Well-Being//

5 Secret Stressors That Are Killing You

"The longer stress lasts, the worse it is for both your mind and body."

Caiaimage/Rafal Rodzoch
Caiaimage/Rafal Rodzoch

By Jessica Weinberger

Stress is a natural part of everyday life. We’ve all experienced sweaty palms, a racing heartbeat, and a boost of adrenaline in a stressful situation. This primal instinct to protect ourselves from threats or danger originated long ago with our ancestors, and it continues today.

Obvious stressors present themselves at key turning points in life — a death in the family, or a significant life change like a move or new baby. But there are also stressors that can live under the radar, undetectable by our conscious mind. Having gone unnoticed, these stressors can initiate an extended “fight or flight” response that can have serious consequences for your health.

According to the American Psychological Association, the longer stress lasts, the worse it is for both your mind and body. Chronic stress can impact your physical and psychological well-being by causing anxiety, high blood pressure, a weakened immune system, and other detrimental symptoms. Over time, these symptoms can lead to heart disease, depression, and obesity.

Here are five examples of secret stressors that could be wreaking havoc on your physical, mental, and emotional health while you’re unaware:

Lack of Work-life Balance

Many professionals spend more time at the office than they do at home, making it easy to tilt the tenuous work-life balance in favor of work. As employees move up the corporate ladder and take on more responsibilities, the stress from increased expectations grows in terms of time commitment both in and out of regular business hours. Plus, if your home life includes a partner and children or multiple volunteer commitments and hobbies, stress levels can gradually increase simply because you have so little time in the day to accomplish your to-do’s.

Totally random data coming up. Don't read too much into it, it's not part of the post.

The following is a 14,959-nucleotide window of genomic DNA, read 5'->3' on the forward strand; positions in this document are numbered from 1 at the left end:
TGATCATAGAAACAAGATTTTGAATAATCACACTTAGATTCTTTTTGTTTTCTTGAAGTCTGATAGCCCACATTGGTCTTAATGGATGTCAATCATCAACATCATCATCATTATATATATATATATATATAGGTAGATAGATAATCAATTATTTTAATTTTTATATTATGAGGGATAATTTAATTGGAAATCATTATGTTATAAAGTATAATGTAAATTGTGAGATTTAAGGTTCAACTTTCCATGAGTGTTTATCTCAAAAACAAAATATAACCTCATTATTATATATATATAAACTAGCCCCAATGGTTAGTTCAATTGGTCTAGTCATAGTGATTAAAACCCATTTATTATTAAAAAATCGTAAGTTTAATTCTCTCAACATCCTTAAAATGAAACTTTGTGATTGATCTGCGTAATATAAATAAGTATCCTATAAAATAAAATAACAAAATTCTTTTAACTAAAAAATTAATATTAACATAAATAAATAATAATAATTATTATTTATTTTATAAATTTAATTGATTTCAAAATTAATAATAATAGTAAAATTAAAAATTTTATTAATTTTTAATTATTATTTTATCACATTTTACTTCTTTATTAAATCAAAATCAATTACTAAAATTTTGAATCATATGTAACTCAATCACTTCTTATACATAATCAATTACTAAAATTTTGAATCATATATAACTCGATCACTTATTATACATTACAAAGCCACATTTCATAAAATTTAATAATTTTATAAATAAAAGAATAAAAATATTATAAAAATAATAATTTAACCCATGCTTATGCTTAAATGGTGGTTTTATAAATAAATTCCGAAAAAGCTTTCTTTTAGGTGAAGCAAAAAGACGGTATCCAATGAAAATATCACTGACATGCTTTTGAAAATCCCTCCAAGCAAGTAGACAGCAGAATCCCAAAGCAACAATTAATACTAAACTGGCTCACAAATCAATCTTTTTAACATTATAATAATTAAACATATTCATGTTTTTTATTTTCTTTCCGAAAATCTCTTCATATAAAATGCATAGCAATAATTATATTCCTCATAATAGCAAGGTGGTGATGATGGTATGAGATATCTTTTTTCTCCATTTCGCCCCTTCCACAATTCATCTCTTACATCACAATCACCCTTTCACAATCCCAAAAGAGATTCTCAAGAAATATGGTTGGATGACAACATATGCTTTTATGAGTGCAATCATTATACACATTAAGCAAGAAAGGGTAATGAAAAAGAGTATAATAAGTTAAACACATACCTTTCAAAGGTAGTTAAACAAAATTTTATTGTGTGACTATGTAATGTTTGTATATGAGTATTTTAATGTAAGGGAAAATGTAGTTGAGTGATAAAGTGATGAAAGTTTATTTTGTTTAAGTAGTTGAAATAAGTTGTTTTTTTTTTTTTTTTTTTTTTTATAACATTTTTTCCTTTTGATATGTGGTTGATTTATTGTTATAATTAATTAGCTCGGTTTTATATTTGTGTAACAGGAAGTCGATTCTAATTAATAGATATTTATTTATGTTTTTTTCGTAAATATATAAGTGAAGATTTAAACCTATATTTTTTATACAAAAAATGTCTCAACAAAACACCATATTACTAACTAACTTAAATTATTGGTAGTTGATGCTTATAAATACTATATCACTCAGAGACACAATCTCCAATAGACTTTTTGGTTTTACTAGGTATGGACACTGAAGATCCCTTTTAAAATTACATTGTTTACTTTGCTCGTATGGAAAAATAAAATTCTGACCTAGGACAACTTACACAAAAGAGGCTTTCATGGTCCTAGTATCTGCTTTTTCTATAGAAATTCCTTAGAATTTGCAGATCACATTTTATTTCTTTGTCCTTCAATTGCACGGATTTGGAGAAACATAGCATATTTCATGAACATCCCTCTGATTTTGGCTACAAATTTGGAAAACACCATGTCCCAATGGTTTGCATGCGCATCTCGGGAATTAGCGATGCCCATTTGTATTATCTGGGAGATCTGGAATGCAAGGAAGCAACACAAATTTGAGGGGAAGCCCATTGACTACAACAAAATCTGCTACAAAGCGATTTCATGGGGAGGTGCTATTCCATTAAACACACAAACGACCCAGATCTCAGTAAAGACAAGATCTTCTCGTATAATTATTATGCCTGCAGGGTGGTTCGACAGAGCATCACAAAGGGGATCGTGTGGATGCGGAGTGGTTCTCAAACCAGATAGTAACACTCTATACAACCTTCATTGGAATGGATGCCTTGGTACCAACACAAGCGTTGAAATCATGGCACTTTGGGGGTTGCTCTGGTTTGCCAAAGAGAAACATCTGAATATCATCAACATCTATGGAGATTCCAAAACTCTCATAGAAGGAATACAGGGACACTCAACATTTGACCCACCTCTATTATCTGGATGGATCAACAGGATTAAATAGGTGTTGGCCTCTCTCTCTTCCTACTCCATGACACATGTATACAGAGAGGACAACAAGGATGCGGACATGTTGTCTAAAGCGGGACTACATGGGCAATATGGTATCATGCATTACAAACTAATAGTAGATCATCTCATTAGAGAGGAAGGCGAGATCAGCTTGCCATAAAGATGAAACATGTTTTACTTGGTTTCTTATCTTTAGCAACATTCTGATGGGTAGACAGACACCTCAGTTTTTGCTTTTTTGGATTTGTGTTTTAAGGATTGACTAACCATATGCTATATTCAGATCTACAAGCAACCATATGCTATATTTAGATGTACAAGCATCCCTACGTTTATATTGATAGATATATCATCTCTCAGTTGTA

The Mayo Clinic warns of the implications of a poor work-life balance: fatigue, burnout, poor physical health, an increased risk of substance abuse, and lost time with friends and loved ones. Not sure if you’ve put too much stock in work? Check out these three questions to help gauge if your priorities need to be realigned to reduce underlying stress levels.

Obsession With Smart Devices

Our connected world comes with an endless barrage of notifications, emails, and texts that can lead to a state of ongoing stress. Many of us have accepted this as the new norm. Research shows that our phones become like our childhood teddy bears, carrying significant emotional attachment.

Dr. Nancy Cheever, who studied the relationship between cellphone use and anxiety, said that the more people use their phone, “the more anxious they are about using their phone.” The phones keep us in an endless state of anxiety where the only relief is to look at our phones more.

It’s an ongoing stress-inducing cycle, considering that on average, Americans check their phones 80 times per day. To fight back against this innate urge, set aside specific time intervals to respond to messages or scan your Facebook newsfeed. If needed, set a timer to avoid an unnecessary Pinterest or Instagram binge that keeps you scrolling for hours.

Stressful Home Environment

A basic question at any routine doctor appointment is: Do you feel safe at home?